Another card I would look to cut or at least trim would be Flickerwisp. The Wisp’s ability to reset any permanent on the board and the many applications that come with it both with and without Aether Vial can often be a huge swing, but that is mostly thanks to the fact that the reset effect comes with a powerful threat in the form of a 3/1 flier attached to it. If you take away the body (due to its 1-toughness issue), Flickerwisp suddenly becomes way less powerful and something that could be cut for other, more shall we say, “sustainable” fliers. For example Serra Avenger or the recent addition, Tomik, Distinguished Advokist, who incidentally can shut down the value engine of Wrenn and Six as well as disrupt the Lands and BG Depths matchups significantly. My issue with Tomik has been its lack of a relevant clock coupled with the graveyard application being too narrow for the wider Legacy metagame. With the addition of Wrenn and Six and the increased popularity of decks like BG Depths, Lands and other Loam strategies as well as 4-color control decks utilizing the new planeswalker, perhaps Tomik’s time has come. I for one would still probably lean more towards Serra Avenger, as it simply kills the opponent faster, and the vigilance ability is not irrelevant either.
At least against Wrenn and Six, Phyrexian Revoker can largely handle itself, as it can shut down the planeswalker entirely, at least until the opponent has dealt with it. It is always the case when using Revoker on planeswalkers that you have to make up your mind about whether you have effectively dealt with the threat and thus do not need to also remove it from the board, of if you want to treat Revoker as insurance enough and go straight for the opponent. In the Wrenn and Six world, if it came down on turn 2, I would generally lean towards attacking the planeswalker first since we cannot realistically count on our Revoker surviving the entire game, so better to get them off the table immediately.
Diversify your threats
Against Plague Engineer in particular, in addition to playing fewer 1-toughness creatures, another way to deal with it is to diversify your creature types to ensure that they do not always get great value out of it. This generally means cutting down on Humans, as that is the creature type with the most hits in the deck. Outside of Thalia and Mother, other notable Humans in stock D&T are Recruiter of the Guard, Mirran Crusader, Palace Jailer, Sanctum Prelate and, to a lesser extent, Tomik, Distinguished Advokist. Mirran Crusader has built in protection against the both Plague Engineer and Wrenn and Six, so that is less of a worry, but other options would be to look at some of the beefier 3-drops out there like Brightling, Hallowed Spiritkeeper, Brimaz, King of Oreskos. The latter incidentally plays well against Lightning Bolt that often goes hand in hand with Wrenn and Six decks like RUG Delver or 4c Control.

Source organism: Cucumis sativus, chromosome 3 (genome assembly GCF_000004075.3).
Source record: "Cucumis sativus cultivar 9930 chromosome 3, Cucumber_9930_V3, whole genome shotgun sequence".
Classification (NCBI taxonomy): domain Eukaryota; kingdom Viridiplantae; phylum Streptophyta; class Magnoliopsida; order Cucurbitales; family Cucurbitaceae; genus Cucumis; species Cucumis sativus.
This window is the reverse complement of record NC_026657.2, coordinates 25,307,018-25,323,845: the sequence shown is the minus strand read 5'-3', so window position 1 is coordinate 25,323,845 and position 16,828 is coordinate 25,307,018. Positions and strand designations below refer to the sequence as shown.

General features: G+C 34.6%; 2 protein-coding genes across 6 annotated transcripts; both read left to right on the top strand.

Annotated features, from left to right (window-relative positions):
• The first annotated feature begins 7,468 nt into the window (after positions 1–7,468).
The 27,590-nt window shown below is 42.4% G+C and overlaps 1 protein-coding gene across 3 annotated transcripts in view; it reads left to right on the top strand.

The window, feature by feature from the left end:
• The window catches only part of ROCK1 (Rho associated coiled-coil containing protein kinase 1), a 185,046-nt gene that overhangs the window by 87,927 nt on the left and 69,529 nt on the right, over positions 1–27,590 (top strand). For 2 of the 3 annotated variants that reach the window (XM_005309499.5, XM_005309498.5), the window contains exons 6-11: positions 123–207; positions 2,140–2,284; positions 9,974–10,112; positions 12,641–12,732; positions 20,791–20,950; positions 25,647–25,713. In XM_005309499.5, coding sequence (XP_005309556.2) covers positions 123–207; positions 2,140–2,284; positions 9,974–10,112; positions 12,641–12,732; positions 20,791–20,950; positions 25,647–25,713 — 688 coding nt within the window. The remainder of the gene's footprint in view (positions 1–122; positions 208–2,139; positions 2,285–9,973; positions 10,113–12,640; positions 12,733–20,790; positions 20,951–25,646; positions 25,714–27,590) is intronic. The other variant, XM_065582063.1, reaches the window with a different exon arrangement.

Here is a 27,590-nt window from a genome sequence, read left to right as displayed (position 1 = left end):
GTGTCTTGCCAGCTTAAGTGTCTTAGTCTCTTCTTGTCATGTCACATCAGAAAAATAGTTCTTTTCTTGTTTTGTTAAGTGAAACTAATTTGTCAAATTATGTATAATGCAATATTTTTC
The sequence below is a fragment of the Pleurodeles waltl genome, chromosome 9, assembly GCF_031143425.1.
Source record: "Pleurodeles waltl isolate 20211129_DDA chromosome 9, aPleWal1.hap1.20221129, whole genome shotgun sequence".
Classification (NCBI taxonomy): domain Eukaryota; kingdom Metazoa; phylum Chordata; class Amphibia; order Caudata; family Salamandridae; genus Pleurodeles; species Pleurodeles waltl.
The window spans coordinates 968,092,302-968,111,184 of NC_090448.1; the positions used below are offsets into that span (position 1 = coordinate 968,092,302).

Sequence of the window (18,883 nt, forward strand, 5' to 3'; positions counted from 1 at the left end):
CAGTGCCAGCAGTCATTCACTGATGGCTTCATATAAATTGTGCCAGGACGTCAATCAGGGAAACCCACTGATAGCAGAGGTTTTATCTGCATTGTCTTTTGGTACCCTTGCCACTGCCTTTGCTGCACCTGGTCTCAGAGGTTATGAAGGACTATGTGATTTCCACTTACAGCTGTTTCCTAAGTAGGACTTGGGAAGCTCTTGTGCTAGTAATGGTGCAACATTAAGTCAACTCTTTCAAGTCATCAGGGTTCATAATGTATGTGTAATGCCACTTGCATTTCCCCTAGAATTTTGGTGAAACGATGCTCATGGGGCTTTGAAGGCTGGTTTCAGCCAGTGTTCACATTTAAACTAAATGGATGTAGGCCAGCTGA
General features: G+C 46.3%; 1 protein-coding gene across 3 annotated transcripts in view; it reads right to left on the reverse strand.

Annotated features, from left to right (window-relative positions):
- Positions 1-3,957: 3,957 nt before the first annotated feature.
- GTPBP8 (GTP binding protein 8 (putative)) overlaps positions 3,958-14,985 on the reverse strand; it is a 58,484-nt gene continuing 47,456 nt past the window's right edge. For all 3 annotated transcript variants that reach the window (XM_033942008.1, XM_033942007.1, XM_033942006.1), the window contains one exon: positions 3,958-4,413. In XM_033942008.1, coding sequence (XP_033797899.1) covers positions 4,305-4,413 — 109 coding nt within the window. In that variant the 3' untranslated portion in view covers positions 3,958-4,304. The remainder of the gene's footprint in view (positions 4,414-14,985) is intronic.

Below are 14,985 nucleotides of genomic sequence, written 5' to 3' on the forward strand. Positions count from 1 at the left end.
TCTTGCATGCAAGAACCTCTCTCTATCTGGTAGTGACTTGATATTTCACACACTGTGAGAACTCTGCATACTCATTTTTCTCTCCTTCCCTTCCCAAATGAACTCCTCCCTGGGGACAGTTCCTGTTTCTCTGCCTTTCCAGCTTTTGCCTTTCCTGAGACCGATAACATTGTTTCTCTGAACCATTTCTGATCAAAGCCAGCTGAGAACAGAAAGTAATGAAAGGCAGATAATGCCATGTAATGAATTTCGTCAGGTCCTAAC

The Virtue Squad
Another way to tackle it is to use anthem effects like Force of Virtue, which some D&T lists have begun to play recently alongside Squadron Hawk to mitigate the card disadvantage of playing it at instant speed as well as improve the grindier match-ups by producing an everflowing stream of threats. The hawks are particularly attractive against Terminus out of Miracles, as you get to keep on recycling them. My issue with this approach to D&T is that you become more polarized in terms of your overall deck cohesiveness, and you become much more dependent on drawing the “right” half of your deck against any given matchup, which is especially dangerous given the lack of card filtering in white. Either of the cards, Hawk and Force, can look very underwhelming on their own, and if you make your deck more reliant on the pump effect, it may look silly against a Wrenn and Six draw if you don’t have the anthem to beef up the squad(ron hawks). I think it is an interesting and innovative approach to building D&T and if you expect a very grindy and W&6 heavy metagame, this may be something worth exploring. In more open fields, however, I believe the raw power of some of white’s best beaters throughout time will still prevail over the more synergy-driven Force of Virtue builds.